I came across this quote and the larger article from which it comes a couple of days after the series finale of Curb Your Enthusiasm. I bet that James Kaplan never thought that the subject of his profile, Larry David, expected his show to conclude a full two decades later.

The factors that Kaplan points out did make the show unusual, and, indeed, account for much of the devoted audience it built over the years. 

But, I would argue, David’s series only follows in the footsteps of Garry Shandling’s talk-show parody, The Larry Sanders Show, in what I have heard called a “neuroticon.”

This mini-genre follows, documentary-style, a prominent figure in TV comedy—or, rather, his highly exaggerated alter ego—through his self-absorbed, often self-defeating, private life—or, as Kaplan puts it, “routinely managing to annoy or infuriate everyone around him.”

That protagonist interacts with equally exaggerated versions of real-life celebrities who frequently are the star’s friends. The main character eventually irritates his long-suffering wife enough that she grows tired of his antics and divorces him.

Given the public attention and affluence that have come to David over the last 35 years, it was a surprise for me to read, in Kaplan’s profile, that, before Seinfeld was picked up, David was “a standup comic in trouble...middle-aged, single, living in a building with subsidized housing for artists on the West Side of Manhattan, and just scraping up.”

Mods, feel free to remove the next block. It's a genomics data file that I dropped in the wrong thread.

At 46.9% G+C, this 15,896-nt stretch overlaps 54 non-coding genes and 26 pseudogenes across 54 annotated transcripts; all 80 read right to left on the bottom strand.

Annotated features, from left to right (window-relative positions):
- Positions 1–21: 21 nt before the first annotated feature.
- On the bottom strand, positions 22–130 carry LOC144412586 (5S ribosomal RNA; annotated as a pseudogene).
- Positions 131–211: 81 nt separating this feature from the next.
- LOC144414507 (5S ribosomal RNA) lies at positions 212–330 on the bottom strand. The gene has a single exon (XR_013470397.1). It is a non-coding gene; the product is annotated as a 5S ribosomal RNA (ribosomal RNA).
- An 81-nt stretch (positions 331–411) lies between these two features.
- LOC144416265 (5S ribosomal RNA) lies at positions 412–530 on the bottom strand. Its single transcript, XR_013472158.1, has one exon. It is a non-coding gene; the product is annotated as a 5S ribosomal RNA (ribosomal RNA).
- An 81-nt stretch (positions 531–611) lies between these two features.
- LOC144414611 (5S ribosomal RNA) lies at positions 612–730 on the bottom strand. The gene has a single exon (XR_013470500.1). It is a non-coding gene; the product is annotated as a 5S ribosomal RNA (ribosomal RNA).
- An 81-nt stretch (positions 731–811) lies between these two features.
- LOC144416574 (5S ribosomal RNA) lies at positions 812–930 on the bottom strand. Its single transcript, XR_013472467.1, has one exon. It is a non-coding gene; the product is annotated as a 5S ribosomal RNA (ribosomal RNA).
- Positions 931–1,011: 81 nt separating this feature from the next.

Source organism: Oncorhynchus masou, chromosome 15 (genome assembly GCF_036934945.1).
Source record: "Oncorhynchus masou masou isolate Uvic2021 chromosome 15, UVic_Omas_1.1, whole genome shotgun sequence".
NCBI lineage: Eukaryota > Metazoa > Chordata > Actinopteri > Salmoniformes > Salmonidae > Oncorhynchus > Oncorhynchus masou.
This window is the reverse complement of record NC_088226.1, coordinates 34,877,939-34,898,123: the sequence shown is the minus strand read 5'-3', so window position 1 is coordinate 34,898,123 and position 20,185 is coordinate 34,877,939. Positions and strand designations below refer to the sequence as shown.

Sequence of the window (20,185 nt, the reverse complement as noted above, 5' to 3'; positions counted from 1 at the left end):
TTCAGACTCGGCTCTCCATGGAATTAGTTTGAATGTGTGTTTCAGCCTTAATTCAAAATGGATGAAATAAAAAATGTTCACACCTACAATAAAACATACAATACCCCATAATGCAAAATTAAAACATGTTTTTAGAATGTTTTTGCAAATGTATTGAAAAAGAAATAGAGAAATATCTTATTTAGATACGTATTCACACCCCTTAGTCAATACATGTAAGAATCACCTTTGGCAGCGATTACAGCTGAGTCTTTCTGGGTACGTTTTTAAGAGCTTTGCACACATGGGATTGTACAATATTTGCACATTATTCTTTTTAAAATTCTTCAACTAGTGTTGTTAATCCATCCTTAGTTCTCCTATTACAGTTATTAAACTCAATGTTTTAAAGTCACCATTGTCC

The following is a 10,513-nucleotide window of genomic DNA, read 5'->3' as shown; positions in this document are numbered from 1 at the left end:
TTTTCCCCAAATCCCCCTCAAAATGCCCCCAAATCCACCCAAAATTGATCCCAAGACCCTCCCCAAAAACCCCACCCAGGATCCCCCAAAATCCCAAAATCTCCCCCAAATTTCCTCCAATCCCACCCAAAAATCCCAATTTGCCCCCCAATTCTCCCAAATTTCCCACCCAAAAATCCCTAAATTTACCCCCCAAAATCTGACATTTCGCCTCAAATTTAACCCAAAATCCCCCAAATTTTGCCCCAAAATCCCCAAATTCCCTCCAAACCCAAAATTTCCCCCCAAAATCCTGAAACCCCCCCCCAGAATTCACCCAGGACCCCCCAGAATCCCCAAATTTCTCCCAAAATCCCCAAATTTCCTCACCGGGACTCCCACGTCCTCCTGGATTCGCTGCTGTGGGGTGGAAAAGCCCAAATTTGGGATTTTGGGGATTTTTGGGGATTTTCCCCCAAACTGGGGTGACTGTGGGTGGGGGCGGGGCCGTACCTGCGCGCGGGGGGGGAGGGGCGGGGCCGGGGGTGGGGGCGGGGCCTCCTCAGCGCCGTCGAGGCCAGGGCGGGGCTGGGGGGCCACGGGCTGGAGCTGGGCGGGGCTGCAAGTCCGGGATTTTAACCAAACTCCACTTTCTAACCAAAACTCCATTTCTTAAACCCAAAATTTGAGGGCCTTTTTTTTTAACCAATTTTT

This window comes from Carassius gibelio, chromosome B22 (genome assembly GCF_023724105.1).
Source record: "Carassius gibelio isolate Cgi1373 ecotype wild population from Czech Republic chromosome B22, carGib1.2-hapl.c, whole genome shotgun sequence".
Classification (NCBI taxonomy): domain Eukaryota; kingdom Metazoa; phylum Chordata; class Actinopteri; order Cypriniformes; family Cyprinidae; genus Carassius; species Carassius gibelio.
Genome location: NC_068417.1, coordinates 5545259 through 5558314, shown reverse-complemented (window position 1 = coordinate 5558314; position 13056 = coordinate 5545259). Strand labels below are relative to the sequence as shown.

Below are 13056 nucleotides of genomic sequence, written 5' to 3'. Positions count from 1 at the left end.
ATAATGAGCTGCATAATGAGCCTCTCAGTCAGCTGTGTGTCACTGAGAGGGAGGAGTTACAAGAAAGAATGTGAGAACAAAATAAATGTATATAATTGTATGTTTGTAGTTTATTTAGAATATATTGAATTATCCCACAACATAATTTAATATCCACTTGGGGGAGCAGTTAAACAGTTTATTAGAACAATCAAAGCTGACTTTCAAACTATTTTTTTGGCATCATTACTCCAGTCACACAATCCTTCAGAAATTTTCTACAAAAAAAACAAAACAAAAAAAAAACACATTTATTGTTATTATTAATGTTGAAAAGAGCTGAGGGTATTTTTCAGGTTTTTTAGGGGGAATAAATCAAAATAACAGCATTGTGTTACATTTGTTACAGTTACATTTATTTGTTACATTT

Every time he took the stage as a stand-up comedian, David told Kaplan, he was “taking my life in my hands…Every time I went up, I thought I was putting my life on the line.”

It didn’t get any better with the pitch that David and friend Jerry Seinfeld made to NBC executives for what became Seinfeld. Whatever these suits were feeling about the proposed star, “they would have gotten rid of me without even thinking about it,” David remembered.

Believe it or not, in a viewing habit similar to The Larry Sanders Show, I only began to watch David’s HBO sitcom after it had concluded filming. Now, I am finding out what I missed over 12 seasons and nearly a quarter-century—and, through streaming, have gotten a close relative to do likewise.

Many longtime viewers will cherish moments from this comedy of cringe for a long, long time from now, as Abby Alten Schwartz explains in this February article from The Huffington Post.